In accordance with another embodiment of the present invention, an apparatus for utilizing both gaseous fuel and liquid fuels in a standard internal combustion engine is provided, comprising a liquid fuel storage tank, liquid fuel conduit means for transporting liquid fuel from said liquid fuel storage tank to means for delivering said liquid fuel to said engine, a gaseous fuel storage reservoir, conduit means for transporting gaseous fuel from said gaseous fuel storage reservoir, a portion of said conduit means including a pre-heater for warming the gaseous fuel in said conduit if the heat sink of the hollow body of said synergizer under low ambient temperature does not dissipate the cool temperature from the container, said pre-heater being positioned in relation to a hot portion of said engine so that heat is transmitted to said pre-heater.

In accordance with another embodiment of the present invention, a device having an internal combustion engine adapted to operate simultaneously on both a liquid fuel and a gaseous fuel is provided comprising a liquid fuel storage tank, a gaseous fuel storage reservoir, means for supplying liquid fuel to said engine, means for separately supplying gaseous fuel from said gaseous fuel storage reservoir to an air intake of said engine, means for supplying said gaseous fuel to said air intake at a substantially constant flow rate while said engine is operating, and means for indirectly measuring the amount of gaseous fuel supplied from said gaseous fuel storage reservoir after a period of operation of said device after a fill-up of said gaseous fuel storage reservoir to a pre-determined amount of said gaseous fuel, said means including a timing device having a display, means for resetting said timing device to an initial value, means for initiating timing by said timing device when said means for supplying said gaseous fuel is operating and for terminating timing by said timing device when said means for supplying said gaseous fuel is not operating so that the display displays information that is representative of the amount of gaseous fuel remaining.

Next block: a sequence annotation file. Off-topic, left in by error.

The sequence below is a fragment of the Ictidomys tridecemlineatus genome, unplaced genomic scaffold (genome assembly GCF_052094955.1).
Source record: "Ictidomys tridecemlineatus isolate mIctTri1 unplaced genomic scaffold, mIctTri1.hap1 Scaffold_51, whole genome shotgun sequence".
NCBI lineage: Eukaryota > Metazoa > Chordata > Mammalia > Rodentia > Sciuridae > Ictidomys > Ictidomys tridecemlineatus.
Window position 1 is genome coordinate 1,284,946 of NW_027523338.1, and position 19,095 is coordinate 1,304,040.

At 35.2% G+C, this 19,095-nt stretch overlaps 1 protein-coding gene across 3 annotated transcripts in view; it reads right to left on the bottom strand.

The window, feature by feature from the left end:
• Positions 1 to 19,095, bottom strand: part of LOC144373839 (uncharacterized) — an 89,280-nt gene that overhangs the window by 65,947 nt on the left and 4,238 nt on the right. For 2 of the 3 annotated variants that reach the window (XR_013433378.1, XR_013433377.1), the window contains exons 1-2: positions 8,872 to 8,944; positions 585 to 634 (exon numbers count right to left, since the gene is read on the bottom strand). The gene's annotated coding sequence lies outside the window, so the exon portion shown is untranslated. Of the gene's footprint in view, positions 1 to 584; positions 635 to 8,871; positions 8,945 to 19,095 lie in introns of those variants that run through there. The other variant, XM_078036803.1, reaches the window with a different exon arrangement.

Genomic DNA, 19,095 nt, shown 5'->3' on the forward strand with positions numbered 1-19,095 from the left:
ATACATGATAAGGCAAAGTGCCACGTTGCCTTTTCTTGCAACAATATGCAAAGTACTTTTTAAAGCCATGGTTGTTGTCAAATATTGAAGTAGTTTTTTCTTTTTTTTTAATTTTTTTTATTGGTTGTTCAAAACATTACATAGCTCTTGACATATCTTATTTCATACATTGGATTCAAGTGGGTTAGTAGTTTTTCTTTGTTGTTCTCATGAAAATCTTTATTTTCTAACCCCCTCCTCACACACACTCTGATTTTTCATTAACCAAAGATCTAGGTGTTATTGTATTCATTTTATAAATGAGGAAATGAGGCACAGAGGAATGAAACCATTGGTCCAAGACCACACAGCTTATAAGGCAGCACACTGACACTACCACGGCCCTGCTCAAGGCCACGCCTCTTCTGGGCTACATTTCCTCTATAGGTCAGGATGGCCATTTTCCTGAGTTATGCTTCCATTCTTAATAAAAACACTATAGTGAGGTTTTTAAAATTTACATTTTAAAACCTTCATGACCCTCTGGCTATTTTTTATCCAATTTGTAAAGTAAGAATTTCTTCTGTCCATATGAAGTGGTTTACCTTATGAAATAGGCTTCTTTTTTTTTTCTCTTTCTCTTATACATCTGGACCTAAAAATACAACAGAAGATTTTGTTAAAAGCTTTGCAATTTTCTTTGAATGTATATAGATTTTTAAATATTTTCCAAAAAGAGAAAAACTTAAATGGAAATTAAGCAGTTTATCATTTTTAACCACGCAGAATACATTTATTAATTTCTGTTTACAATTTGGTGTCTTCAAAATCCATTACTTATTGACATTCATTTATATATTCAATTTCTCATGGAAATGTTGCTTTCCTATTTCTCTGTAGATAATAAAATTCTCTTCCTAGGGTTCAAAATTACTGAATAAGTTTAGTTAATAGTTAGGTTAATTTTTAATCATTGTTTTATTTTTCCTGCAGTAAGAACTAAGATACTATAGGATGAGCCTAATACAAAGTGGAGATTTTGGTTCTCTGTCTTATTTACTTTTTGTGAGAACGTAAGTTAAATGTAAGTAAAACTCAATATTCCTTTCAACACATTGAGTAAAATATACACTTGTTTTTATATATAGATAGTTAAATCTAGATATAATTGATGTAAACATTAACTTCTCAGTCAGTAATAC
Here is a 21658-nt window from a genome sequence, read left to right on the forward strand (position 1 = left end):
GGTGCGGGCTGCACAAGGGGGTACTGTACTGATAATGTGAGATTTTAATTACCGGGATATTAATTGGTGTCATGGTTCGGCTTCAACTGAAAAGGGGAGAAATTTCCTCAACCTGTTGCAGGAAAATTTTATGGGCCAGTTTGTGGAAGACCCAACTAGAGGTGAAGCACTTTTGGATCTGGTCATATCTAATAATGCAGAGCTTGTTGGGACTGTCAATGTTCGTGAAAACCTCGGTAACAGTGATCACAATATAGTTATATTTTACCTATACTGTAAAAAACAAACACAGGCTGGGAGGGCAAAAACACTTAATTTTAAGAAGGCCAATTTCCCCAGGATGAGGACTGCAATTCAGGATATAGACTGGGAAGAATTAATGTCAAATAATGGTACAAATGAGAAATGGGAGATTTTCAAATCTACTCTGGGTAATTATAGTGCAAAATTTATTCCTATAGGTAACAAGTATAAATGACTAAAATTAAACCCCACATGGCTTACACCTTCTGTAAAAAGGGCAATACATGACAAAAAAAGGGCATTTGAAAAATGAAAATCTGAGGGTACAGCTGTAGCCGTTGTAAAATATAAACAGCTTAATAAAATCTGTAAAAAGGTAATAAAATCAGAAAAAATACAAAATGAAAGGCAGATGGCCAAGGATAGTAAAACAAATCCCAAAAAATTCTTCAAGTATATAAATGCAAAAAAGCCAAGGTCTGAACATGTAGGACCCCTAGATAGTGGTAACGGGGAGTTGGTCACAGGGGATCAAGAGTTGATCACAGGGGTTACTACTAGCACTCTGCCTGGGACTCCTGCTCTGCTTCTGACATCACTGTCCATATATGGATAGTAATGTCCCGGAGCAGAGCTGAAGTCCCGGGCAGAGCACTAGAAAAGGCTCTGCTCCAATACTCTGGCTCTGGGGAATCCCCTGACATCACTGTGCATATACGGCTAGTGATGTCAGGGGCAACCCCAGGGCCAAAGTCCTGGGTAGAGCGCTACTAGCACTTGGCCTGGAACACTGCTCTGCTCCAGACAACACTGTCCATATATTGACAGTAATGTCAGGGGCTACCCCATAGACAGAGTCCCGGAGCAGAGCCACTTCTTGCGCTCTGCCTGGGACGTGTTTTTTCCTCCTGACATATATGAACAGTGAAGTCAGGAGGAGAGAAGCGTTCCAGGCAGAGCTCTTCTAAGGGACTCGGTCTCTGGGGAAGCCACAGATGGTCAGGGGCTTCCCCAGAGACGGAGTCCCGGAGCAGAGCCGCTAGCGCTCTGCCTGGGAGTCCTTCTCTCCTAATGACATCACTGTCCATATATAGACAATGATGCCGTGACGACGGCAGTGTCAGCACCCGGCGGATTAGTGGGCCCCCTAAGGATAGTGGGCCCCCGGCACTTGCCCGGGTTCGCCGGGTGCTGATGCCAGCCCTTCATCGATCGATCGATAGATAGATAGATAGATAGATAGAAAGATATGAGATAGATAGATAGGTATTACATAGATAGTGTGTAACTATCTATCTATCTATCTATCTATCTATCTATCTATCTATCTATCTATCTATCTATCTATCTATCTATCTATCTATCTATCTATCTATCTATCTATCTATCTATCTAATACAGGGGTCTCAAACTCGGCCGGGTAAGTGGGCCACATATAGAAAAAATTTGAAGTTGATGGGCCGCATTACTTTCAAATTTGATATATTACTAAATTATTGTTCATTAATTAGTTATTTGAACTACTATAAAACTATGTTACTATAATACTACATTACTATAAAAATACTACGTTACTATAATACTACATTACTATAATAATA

In accordance with another embodiment of the present invention, a device having an internal combustion engine adapted to operate simultaneously on both a liquid fuel and a gaseous fuel is provided comprising a liquid fuel storage tank, a gaseous fuel storage reservoir, means for supplying liquid fuel to said engine, means for separately supplying gaseous fuel from said gaseous fuel storage reservoir to an air intake of said engine, and filling means for filling said gaseous fuel storage reservoir, said filling means including a hollow body, a connection on said hollow body adapted to permit sealable and detachable attachment of a filling nozzle, a check valve on said hollow body, said check valve permitting flow into a conduit leading to said gaseous fuel storage reservoir, and a valve in fluid communication with said hollow body and operable to relieve pressure of gaseous fuel remaining within said hollow body into a pressure relief conduit after filling from said filling nozzle and prior to detachment of said filling nozzle from said connection on said hollow body.